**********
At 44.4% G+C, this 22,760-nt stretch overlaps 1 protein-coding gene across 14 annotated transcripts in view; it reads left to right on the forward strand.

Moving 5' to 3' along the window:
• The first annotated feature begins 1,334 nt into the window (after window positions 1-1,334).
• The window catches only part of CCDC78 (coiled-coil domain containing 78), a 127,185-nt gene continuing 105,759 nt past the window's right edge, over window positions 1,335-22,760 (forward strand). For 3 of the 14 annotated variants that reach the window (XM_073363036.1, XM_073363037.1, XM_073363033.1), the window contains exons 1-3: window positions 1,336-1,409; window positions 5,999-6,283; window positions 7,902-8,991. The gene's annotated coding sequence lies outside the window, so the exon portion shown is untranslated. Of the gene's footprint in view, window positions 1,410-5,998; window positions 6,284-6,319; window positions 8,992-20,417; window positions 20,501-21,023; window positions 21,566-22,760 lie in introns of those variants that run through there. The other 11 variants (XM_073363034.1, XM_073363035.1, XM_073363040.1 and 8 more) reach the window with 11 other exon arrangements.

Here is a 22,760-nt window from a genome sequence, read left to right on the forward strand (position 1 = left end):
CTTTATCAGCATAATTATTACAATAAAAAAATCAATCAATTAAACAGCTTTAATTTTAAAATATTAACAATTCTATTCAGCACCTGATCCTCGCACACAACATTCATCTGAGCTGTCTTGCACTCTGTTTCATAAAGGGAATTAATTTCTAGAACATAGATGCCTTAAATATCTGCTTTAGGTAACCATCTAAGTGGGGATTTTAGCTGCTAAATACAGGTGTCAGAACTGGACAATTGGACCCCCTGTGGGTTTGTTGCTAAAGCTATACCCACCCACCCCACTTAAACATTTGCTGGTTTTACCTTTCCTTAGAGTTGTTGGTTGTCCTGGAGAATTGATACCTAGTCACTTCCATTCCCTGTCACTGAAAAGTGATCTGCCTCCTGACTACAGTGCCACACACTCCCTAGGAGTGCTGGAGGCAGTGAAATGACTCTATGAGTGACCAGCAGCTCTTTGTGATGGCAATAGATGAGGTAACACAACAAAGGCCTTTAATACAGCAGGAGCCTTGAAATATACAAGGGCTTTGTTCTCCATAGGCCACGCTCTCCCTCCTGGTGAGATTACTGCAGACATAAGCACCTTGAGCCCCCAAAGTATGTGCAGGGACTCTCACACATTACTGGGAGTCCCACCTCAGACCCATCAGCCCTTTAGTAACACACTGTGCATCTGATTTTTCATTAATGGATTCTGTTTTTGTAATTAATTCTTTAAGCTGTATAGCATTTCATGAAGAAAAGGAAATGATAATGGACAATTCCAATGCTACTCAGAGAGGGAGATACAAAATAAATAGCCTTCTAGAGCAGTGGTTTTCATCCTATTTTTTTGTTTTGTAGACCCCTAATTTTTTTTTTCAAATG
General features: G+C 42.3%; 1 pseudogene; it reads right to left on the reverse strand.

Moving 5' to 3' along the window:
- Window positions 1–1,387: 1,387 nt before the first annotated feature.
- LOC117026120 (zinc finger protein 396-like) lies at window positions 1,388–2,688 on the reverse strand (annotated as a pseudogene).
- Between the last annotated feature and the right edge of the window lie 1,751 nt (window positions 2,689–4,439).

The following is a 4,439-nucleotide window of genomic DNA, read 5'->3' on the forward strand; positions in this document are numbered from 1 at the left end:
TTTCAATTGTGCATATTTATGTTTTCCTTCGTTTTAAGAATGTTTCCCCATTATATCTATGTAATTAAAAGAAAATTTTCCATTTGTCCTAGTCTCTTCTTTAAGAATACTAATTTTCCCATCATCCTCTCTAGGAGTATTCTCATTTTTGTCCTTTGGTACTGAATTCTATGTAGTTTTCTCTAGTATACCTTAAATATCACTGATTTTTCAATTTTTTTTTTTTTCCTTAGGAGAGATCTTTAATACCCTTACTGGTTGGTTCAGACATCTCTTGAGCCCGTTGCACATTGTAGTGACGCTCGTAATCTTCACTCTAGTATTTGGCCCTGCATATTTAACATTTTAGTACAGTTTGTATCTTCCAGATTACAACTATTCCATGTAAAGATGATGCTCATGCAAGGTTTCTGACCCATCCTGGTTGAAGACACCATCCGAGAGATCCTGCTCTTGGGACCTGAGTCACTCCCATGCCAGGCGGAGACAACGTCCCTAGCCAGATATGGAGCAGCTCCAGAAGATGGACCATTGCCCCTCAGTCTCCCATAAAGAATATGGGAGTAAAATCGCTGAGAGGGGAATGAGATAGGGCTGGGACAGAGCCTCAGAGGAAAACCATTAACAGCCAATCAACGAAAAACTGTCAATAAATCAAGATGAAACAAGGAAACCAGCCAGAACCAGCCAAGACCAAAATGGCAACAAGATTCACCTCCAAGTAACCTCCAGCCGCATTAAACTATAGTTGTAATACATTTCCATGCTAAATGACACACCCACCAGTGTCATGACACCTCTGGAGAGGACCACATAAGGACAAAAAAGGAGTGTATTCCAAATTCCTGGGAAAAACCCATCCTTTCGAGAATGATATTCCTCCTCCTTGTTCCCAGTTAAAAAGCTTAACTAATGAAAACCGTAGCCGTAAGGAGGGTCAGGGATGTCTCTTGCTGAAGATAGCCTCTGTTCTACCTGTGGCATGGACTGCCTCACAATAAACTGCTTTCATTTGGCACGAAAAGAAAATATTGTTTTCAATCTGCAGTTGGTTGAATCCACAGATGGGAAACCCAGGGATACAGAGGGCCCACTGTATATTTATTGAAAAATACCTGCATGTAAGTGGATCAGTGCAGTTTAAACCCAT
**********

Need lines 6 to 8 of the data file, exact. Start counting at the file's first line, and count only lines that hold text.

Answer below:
CTTTATCAGCATAATTATTACAATAAAAAAATCAATCAATTAAACAGCTTTAATTTTAAAATATTAACAATTCTATTCAGCACCTGATCCTCGCACACAACATTCATCTGAGCTGTCTTGCACTCTGTTTCATAAAGGGAATTAATTTCTAGAACATAGATGCCTTAAATATCTGCTTTAGGTAACCATCTAAGTGGGGATTTTAGCTGCTAAATACAGGTGTCAGAACTGGACAATTGGACCCCCTGTGGGTTTGTTGCTAAAGCTATACCCACCCACCCCACTTAAACATTTGCTGGTTTTACCTTTCCTTAGAGTTGTTGGTTGTCCTGGAGAATTGATACCTAGTCACTTCCATTCCCTGTCACTGAAAAGTGATCTGCCTCCTGACTACAGTGCCACACACTCCCTAGGAGTGCTGGAGGCAGTGAAATGACTCTATGAGTGACCAGCAGCTCTTTGTGATGGCAATAGATGAGGTAACACAACAAAGGCCTTTAATACAGCAGGAGCCTTGAAATATACAAGGGCTTTGTTCTCCATAGGCCACGCTCTCCCTCCTGGTGAGATTACTGCAGACATAAGCACCTTGAGCCCCCAAAGTATGTGCAGGGACTCTCACACATTACTGGGAGTCCCACCTCAGACCCATCAGCCCTTTAGTAACACACTGTGCATCTGATTTTTCATTAATGGATTCTGTTTTTGTAATTAATTCTTTAAGCTGTATAGCATTTCATGAAGAAAAGGAAATGATAATGGACAATTCCAATGCTACTCAGAGAGGGAGATACAAAATAAATAGCCTTCTAGAGCAGTGGTTTTCATCCTATTTTTTTGTTTTGTAGACCCCTAATTTTTTTTTTCAAATG
General features: G+C 42.3%; 1 pseudogene; it reads right to left on the reverse strand.

Moving 5' to 3' along the window: